• January 4, 2016

Simple Steps to Set Team Goals for Your Business

Simple Steps to Set Team Goals for Your Business

It’s not enough to just say you’re going to be more successful in the new year, you have to actually set goals for your team(s) – goals that are challenging but attainable – and map to those goals with as much result-focused data as possible.

Regardless of the size of your team, goals provide a focus and coordination to ensure all are working toward a common objective. The hardest part is figuring out what your goals are and how & when you are going to track your results. Here are simple steps to get you started so you can kick off the new year on the right foot:

If you haven’t already, establish your company’s values and expectations. All company goals should map to these as your “true north.” Values and expectations should be straightforward, easy to remember and guide every member of the team on how to win and behave. Here are VENTUREAPP’s values and expectations, for example.

Make goals clear and easy to understand. You’ll want to go into the process of setting goals with this frame of mind – clearly explain to your team why you’ve set the goals you’ve set, and how you expect the actions that support the goal to impact the business. Write all goals down and if possible keep documentation accessible and linked to your goal tracking mechanism or database so team members can refer back if they get confused or lost on on the objectives.

Determine if your company will set SMART goals. SMART goals are specific, measurable, achievable, relevant, and time-bound, and are designed to create goal-based environments of productivity & enhanced performance. Some companies wish to create really difficult goals or encourage employees to make stretch goals that are potentially unattainable in order to foster creativity and thinking outside-the-box. There isn’t a right way or a wrong way necessarily. Ultimately it’s up to you to decide how to structure goals and what sort of environment you want to create with goal setting. You also need to have a solid understanding of your team, how they will react, what their output will be as a result, and how that will impact growth.

Factor in personal strengths and weaknesses. Even superstars have weaknesses – you are a team for a reason. Consider aligning goals to specific teammates that already excel in the area of the goal. This will be motivating to employees that strive for success, and increase engagement with that employee just purely given their interest and known ability to achieve the goal. Conversely, if you want a team member to expand their expertise, setting goals outside of their comfort area will increase the likelihood of learning. You could run into some areas of discouragement if that person feels overwhelmed or as if their goal is unattainable, but again, this is a business leader decision. 

Communicate and ask for feedback. You want all team members to feel fully behind the goals that they will work towards day-in and day-out. Once the team understands and agrees upon your business’ key performance indicators (KPI’s) it should be easier to set and execute on relevant goals. Making goal setting an open and transparent process will ensure that any questions are answered, doubts are addressed, and unhappiness is settled – immediately.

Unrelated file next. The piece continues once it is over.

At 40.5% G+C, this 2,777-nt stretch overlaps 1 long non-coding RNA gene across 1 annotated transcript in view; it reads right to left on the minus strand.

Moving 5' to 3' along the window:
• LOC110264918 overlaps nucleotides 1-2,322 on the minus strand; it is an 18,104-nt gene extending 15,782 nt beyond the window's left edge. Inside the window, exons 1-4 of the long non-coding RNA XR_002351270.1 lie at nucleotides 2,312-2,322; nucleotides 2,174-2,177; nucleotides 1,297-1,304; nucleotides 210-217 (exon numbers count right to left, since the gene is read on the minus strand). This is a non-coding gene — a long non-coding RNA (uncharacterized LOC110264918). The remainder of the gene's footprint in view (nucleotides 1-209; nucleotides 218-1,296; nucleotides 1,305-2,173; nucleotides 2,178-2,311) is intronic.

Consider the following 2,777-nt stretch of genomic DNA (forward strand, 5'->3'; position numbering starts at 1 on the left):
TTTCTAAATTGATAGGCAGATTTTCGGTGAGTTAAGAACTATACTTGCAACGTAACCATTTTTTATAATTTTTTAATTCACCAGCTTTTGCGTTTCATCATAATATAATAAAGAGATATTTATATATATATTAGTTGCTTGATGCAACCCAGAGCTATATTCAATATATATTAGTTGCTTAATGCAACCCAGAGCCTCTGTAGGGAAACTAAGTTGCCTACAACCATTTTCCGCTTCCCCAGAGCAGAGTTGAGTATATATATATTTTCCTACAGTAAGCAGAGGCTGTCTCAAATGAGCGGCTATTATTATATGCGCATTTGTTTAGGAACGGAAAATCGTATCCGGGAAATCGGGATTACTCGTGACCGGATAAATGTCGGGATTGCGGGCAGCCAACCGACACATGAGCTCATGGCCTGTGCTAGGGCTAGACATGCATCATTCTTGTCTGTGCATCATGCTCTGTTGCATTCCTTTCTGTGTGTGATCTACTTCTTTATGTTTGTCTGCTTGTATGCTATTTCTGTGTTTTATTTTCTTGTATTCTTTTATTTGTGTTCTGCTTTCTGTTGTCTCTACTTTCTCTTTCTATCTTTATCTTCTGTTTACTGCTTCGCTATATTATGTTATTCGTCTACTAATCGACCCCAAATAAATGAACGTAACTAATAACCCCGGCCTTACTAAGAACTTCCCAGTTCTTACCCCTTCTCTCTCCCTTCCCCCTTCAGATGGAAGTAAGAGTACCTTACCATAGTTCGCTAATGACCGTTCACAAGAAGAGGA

Outline the tactics that support the goal. Goals can be overwhelming so the tactics that support them need to be outlined from the outset to break it down into actionable steps. This helps reduce any confusion about priorities week over week. For instance, it helps to work backwards from your goal. If you want to increase signups by 10% week over week, do the math to understand what the signup numbers looks like by quarter, month, week and day. Then attribute a percentage of the goal number across the tactics, by week or day, based on any early predictions you can make about what those tactics drive from a signup perspective. If the goal seems like a stretch with the tactics you outlined, explore other tactic avenues that might add to your goal.

Enforce a reporting structure. Goals should be monitored and reported on weekly to truly capture progress. Decide as a company the best structure and method for sharing. For example, our team keeps a master document for marketing goals that monitors weekly analytics sources (internal sources, Intercom, Google Analytics, Hootsuite, etc.) and within the document, holds each tactic accountable for a certain growth percentage. The team member responsible for each goal then reports on their KPIs at weekly all-hand standups to enforce accountability. We are big time hustlers anyways, but this works well for us.

Test those tactics and adjust. Just because you outline the activities and tactics that will help you reach your goals does not mean they are set in stone. If after a few weeks you aren’t seeing any traction as a result of that tactic, try reducing time spent on that and adding another.

Encourage an atmosphere of openness and collaboration. Your team is going to face roadblocks on the way to hitting their goals. While they should be responsible for presenting solutions to those challenges, make sure they know that your door is open to work together.

Goal setting is important, but more so is the data, reporting, accountability, diligence, and teamwork that goes into hitting each goal. Following this simple framework will enable your team to hit their goals and drive business growth.